Zanze XVI is a medium sized place with exposed wood beams in the ceiling and brick on the top part of the walls. The building was a restaurant all the way back to the 16th century. When re-modeling the last paperwork they found referenced Zanze which was a nickname for Angela who had the building in 1940. On the side are bench seats to match with small bare wood tables and a non-seated bar is at the front. The windows on one wall look out to the street and canal. They have been open just 1 year and 8 months but were doing a lively business. There was no music the first part of the evening but it started up during the evening, however the acoustics were very good for talking. They offer only surprise tasting menus, one with 8 dishes, one with 5 courses from the sea or one with 5 courses from the land. Wine pairings are available for all. If you prefer al la carte that is also a surprise and then you can order as many courses as you wish. A lot of ingredients were named with each dish but as nothing is in writing, I’m sure I left some things off. I apologize for any oversights but regardless, the food is really good and it’s a fun place with nice people working there. I’d put it on your list. Service was efficient and super friendly as well as speaking good English, but pacing was a tad slow.
Everyone starts with a warm, moist and scented towel to clean your hands – a very nice touch (they also had toothpicks in the bathroom – another thoughtful touch). We started with a negroni cocktail which was made very nicely. They also brought out squid chips made with black ink and light ones. They make them here and they were thin, crisp and light with just enough salt. A fun start.
Soft steamed bread was filled with bottarga cream and served alongside a corn crisp cannoli filled with licorice cream and codfish. The crisp shell had a version of baccala that was very nice and tasty. The doughy, gooey bread bun’s filling was also quite tasty.
Burrata was topped with raw prawns and then the fried head of the prawn all on a “pizza” crust. It was all topped with sea beans. The crust was quite crisp and cracker-like, almost a bit tough but the burrata was smooth and creamy. It was a wonderfully fresh raw prawn and the fried part was completely edible.
Bread service included a dark bread with a fairly crisp crust and lots of stuff in the interior. It looked almost burnt but the chunks of seeds and stuff were tasty. A lighter roll was nice but not as unique.
Tagliatelle of calamari was mixed with some of its ink and coconut milk, parsley and mustard seed. Some peppery greens were in the mix that worked well with the shreds of squid. The meat retained a good bit of char from when it was cooked and the mustard seeds added a fun pop to the eating. Coconut milk contributed a richness to the good dish.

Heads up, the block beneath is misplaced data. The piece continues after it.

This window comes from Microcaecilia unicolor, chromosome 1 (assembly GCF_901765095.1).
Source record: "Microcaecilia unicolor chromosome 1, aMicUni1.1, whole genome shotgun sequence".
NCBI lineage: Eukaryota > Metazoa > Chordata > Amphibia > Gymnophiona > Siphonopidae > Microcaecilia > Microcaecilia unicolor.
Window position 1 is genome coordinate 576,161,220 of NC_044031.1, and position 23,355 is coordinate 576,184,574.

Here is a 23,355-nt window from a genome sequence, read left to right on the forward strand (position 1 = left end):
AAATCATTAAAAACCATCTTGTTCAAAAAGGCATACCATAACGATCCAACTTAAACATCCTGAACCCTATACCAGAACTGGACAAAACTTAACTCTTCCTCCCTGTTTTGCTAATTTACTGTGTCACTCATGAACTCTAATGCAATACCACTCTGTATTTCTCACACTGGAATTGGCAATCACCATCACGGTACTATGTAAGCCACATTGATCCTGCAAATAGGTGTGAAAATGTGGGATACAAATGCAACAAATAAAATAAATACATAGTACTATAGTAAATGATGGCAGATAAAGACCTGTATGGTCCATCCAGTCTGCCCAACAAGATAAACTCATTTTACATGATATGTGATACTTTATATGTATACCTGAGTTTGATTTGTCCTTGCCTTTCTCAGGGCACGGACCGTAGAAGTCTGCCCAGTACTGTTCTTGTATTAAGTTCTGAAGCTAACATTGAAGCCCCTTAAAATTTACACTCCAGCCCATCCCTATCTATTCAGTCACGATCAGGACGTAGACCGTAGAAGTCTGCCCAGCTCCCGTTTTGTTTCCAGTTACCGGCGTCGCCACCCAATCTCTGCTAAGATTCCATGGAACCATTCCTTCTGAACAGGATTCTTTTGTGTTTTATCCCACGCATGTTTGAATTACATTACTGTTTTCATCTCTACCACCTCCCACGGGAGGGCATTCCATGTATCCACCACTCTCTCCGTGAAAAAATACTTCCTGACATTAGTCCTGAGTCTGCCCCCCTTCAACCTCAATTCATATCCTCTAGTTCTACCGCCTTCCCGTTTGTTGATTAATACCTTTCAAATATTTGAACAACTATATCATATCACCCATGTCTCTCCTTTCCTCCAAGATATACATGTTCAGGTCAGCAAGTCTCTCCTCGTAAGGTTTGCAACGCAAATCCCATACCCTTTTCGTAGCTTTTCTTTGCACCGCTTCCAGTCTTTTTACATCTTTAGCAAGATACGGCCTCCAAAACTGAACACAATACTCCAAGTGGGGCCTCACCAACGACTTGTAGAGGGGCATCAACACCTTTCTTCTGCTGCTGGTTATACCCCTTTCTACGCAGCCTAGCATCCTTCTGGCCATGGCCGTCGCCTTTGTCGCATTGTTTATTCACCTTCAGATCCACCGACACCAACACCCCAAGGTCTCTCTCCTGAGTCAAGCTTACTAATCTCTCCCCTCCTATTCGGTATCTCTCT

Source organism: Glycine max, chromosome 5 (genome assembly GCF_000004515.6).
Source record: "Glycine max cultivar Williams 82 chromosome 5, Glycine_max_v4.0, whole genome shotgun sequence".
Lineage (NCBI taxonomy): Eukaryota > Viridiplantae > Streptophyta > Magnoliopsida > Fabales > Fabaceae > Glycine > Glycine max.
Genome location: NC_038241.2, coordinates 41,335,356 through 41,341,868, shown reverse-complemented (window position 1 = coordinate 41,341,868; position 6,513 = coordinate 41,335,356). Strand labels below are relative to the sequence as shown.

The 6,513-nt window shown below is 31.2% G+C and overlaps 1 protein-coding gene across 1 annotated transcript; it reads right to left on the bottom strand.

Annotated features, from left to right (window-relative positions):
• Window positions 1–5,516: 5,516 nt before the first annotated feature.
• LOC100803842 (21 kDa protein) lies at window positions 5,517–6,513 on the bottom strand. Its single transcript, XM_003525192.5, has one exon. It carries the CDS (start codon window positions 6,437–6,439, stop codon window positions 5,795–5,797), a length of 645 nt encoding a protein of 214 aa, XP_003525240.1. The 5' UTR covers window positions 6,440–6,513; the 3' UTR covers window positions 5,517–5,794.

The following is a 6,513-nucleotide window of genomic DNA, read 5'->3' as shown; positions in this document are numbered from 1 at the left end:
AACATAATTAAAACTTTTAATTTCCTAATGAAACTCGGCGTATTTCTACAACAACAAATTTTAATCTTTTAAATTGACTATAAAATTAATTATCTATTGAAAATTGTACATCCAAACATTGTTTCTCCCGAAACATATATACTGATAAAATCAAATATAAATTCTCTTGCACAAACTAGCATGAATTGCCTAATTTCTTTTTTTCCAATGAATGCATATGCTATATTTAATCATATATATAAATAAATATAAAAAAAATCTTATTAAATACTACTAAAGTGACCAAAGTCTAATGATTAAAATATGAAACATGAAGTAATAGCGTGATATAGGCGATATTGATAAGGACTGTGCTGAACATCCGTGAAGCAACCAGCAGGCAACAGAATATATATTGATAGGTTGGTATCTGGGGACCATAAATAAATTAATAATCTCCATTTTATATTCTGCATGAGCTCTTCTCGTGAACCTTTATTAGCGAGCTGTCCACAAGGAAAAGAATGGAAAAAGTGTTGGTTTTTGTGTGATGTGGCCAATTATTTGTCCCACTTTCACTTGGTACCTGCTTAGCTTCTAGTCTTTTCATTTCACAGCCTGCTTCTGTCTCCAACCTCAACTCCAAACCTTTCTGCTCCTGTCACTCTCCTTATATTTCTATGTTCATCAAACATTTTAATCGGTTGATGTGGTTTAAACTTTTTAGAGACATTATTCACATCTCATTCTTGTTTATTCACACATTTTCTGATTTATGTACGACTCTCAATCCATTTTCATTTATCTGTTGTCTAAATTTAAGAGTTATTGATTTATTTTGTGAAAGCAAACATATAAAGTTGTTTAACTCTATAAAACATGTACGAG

Chicken liver creme brulee was covered with greens and citrus. I didn’t find the greens added much taste just color. The top of the mousse was perfectly caramelized and the inside was very smooth and rich. A bit of marmalade was good mixed with it as were the caramelized bits. It was very good.
Pasta was stuffed with basajo cheese that is an Italian creamy blue cheese made from raw sheep’s milk, that is often called the best blue cheese in the world. It was indeed marvelous. The pasta was in some oyster cream with black cabbage, baby squid and topped with nuts. It was a wonderful dish, full of flavor and texture, but that blue cheese was an amazing part of the success.
A risotto with plankton and a spider crab sauce was seasoned with sea bream liver and canoce (cicada prawn). It was very nice and the rice was cooked perfectly with the dish still being quite runny.
Pigeon was in 2 pieces, breast and leg/thigh alongside pinenut cream, cabbage and pigeon soup. The leg portion had a bit of pepper in the coating and was nicely browned. A citrus sauce was on the plate if wanted. The breast was nicely crisped on one edge yet kept a good rare. Both pieces of meat were tender and juicy with fun provided by the mixing and matching of sauces. The grilled cabbage was to die for – so good and smokey. The broth was slightly sweet and not too thick. It held a lot of flavor.
Shrimp in cardomom and lemon grass was a fun dish with 2 peeled raw shrimp with the heads still in tact. The idea is to eat the shrimp and then drink the broth. The broth perfectly cut the pastiness I often taste with raw shrimp and it was good by itself.
We had an extra cheese course due to my raving about the basajo cheese. It was delightful to eat some pieces plain and really experience its magic. They paired it with a second type of blue that is made with gin and cow’s milk. Both crazy good.
Dessert was a mix of raspberry sorbet, crunchy hazelnuts, honey mousse and spicy beet juice. The sorbet was ultra smooth and a cookie crust underneath was thick, sweet and rich. All the toppings worked great to produce an excellent dessert that wasn’t overly sweet.
In honor of carnival, last treats were frittelle with raisin and Zaleti, a dried grape short bread with currants. Both were lovely.